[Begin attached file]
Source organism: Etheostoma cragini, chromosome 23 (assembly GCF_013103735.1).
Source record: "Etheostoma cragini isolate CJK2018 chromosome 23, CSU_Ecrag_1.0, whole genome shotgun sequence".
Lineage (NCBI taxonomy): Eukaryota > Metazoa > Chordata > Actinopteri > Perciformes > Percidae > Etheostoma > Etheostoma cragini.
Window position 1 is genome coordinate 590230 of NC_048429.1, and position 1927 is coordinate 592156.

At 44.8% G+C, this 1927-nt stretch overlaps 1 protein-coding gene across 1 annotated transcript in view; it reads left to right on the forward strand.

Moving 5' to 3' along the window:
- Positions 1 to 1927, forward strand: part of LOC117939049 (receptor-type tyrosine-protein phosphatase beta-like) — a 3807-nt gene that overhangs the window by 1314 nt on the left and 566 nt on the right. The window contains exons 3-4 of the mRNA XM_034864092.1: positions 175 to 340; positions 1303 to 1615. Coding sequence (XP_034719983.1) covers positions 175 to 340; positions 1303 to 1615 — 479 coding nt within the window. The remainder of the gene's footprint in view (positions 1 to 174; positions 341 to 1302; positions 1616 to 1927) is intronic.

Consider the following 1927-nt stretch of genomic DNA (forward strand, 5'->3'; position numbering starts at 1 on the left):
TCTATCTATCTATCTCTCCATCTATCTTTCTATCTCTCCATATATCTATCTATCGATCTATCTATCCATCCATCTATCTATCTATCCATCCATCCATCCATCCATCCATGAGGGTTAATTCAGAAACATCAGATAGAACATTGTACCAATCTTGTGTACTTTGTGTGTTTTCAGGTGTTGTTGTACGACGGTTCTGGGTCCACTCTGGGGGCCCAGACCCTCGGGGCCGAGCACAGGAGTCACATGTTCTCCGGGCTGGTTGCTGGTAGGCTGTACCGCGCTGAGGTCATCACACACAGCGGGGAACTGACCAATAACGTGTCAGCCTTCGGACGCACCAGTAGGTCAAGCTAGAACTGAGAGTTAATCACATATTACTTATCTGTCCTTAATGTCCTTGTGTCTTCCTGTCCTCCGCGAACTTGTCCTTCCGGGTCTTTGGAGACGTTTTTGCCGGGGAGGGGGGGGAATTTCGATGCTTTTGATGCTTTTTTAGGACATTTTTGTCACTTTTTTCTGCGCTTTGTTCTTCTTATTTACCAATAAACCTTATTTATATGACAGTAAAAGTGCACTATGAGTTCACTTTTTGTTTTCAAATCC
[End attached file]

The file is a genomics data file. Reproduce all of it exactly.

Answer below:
Source organism: Etheostoma cragini, chromosome 23 (assembly GCF_013103735.1).
Source record: "Etheostoma cragini isolate CJK2018 chromosome 23, CSU_Ecrag_1.0, whole genome shotgun sequence".
Lineage (NCBI taxonomy): Eukaryota > Metazoa > Chordata > Actinopteri > Perciformes > Percidae > Etheostoma > Etheostoma cragini.
Window position 1 is genome coordinate 590230 of NC_048429.1, and position 1927 is coordinate 592156.

At 44.8% G+C, this 1927-nt stretch overlaps 1 protein-coding gene across 1 annotated transcript in view; it reads left to right on the forward strand.

Moving 5' to 3' along the window:
- Positions 1 to 1927, forward strand: part of LOC117939049 (receptor-type tyrosine-protein phosphatase beta-like) — a 3807-nt gene that overhangs the window by 1314 nt on the left and 566 nt on the right. The window contains exons 3-4 of the mRNA XM_034864092.1: positions 175 to 340; positions 1303 to 1615. Coding sequence (XP_034719983.1) covers positions 175 to 340; positions 1303 to 1615 — 479 coding nt within the window. The remainder of the gene's footprint in view (positions 1 to 174; positions 341 to 1302; positions 1616 to 1927) is intronic.

Consider the following 1927-nt stretch of genomic DNA (forward strand, 5'->3'; position numbering starts at 1 on the left):
TCTATCTATCTATCTCTCCATCTATCTTTCTATCTCTCCATATATCTATCTATCGATCTATCTATCCATCCATCTATCTATCTATCCATCCATCCATCCATCCATCCATGAGGGTTAATTCAGAAACATCAGATAGAACATTGTACCAATCTTGTGTACTTTGTGTGTTTTCAGGTGTTGTTGTACGACGGTTCTGGGTCCACTCTGGGGGCCCAGACCCTCGGGGCCGAGCACAGGAGTCACATGTTCTCCGGGCTGGTTGCTGGTAGGCTGTACCGCGCTGAGGTCATCACACACAGCGGGGAACTGACCAATAACGTGTCAGCCTTCGGACGCACCAGTAGGTCAAGCTAGAACTGAGAGTTAATCACATATTACTTATCTGTCCTTAATGTCCTTGTGTCTTCCTGTCCTCCGCGAACTTGTCCTTCCGGGTCTTTGGAGACGTTTTTGCCGGGGAGGGGGGGGAATTTCGATGCTTTTGATGCTTTTTTAGGACATTTTTGTCACTTTTTTCTGCGCTTTGTTCTTCTTATTTACCAATAAACCTTATTTATATGACAGTAAAAGTGCACTATGAGTTCACTTTTTGTTTTCAAATCC